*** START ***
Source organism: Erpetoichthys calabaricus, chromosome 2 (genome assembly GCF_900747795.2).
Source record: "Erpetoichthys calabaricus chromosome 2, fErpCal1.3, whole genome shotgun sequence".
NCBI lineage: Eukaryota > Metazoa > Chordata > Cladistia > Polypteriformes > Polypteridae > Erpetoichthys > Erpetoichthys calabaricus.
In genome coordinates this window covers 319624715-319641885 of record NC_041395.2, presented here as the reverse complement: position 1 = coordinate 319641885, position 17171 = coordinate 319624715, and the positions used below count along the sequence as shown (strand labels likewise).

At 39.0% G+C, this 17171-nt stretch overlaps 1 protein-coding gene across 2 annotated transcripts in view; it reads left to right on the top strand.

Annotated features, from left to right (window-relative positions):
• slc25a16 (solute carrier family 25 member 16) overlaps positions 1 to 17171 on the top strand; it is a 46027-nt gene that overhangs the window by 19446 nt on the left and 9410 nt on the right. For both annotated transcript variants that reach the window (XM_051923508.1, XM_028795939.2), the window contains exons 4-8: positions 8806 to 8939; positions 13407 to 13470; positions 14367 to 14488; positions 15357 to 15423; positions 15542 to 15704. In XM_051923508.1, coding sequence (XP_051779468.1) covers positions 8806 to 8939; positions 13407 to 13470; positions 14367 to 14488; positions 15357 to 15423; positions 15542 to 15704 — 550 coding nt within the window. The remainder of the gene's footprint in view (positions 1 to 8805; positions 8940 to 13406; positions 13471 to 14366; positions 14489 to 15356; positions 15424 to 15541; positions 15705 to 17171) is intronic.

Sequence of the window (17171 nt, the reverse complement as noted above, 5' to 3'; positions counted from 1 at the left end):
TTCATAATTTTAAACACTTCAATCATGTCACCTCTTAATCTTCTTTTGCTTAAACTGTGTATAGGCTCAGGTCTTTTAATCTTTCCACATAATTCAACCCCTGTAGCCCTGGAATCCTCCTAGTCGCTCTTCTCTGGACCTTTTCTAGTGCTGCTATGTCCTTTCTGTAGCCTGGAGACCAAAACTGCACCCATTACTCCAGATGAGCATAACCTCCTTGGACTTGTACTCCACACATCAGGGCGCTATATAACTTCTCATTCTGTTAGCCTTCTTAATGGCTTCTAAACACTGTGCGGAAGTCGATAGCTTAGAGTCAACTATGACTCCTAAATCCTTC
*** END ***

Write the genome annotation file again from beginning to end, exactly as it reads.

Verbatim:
Source organism: Erpetoichthys calabaricus, chromosome 2 (genome assembly GCF_900747795.2).
Source record: "Erpetoichthys calabaricus chromosome 2, fErpCal1.3, whole genome shotgun sequence".
NCBI lineage: Eukaryota > Metazoa > Chordata > Cladistia > Polypteriformes > Polypteridae > Erpetoichthys > Erpetoichthys calabaricus.
In genome coordinates this window covers 319624715-319641885 of record NC_041395.2, presented here as the reverse complement: position 1 = coordinate 319641885, position 17171 = coordinate 319624715, and the positions used below count along the sequence as shown (strand labels likewise).

At 39.0% G+C, this 17171-nt stretch overlaps 1 protein-coding gene across 2 annotated transcripts in view; it reads left to right on the top strand.

Annotated features, from left to right (window-relative positions):
• slc25a16 (solute carrier family 25 member 16) overlaps positions 1 to 17171 on the top strand; it is a 46027-nt gene that overhangs the window by 19446 nt on the left and 9410 nt on the right. For both annotated transcript variants that reach the window (XM_051923508.1, XM_028795939.2), the window contains exons 4-8: positions 8806 to 8939; positions 13407 to 13470; positions 14367 to 14488; positions 15357 to 15423; positions 15542 to 15704. In XM_051923508.1, coding sequence (XP_051779468.1) covers positions 8806 to 8939; positions 13407 to 13470; positions 14367 to 14488; positions 15357 to 15423; positions 15542 to 15704 — 550 coding nt within the window. The remainder of the gene's footprint in view (positions 1 to 8805; positions 8940 to 13406; positions 13471 to 14366; positions 14489 to 15356; positions 15424 to 15541; positions 15705 to 17171) is intronic.

Sequence of the window (17171 nt, the reverse complement as noted above, 5' to 3'; positions counted from 1 at the left end):
TTCATAATTTTAAACACTTCAATCATGTCACCTCTTAATCTTCTTTTGCTTAAACTGTGTATAGGCTCAGGTCTTTTAATCTTTCCACATAATTCAACCCCTGTAGCCCTGGAATCCTCCTAGTCGCTCTTCTCTGGACCTTTTCTAGTGCTGCTATGTCCTTTCTGTAGCCTGGAGACCAAAACTGCACCCATTACTCCAGATGAGCATAACCTCCTTGGACTTGTACTCCACACATCAGGGCGCTATATAACTTCTCATTCTGTTAGCCTTCTTAATGGCTTCTAAACACTGTGCGGAAGTCGATAGCTTAGAGTCAACTATGACTCCTAAATCCTTC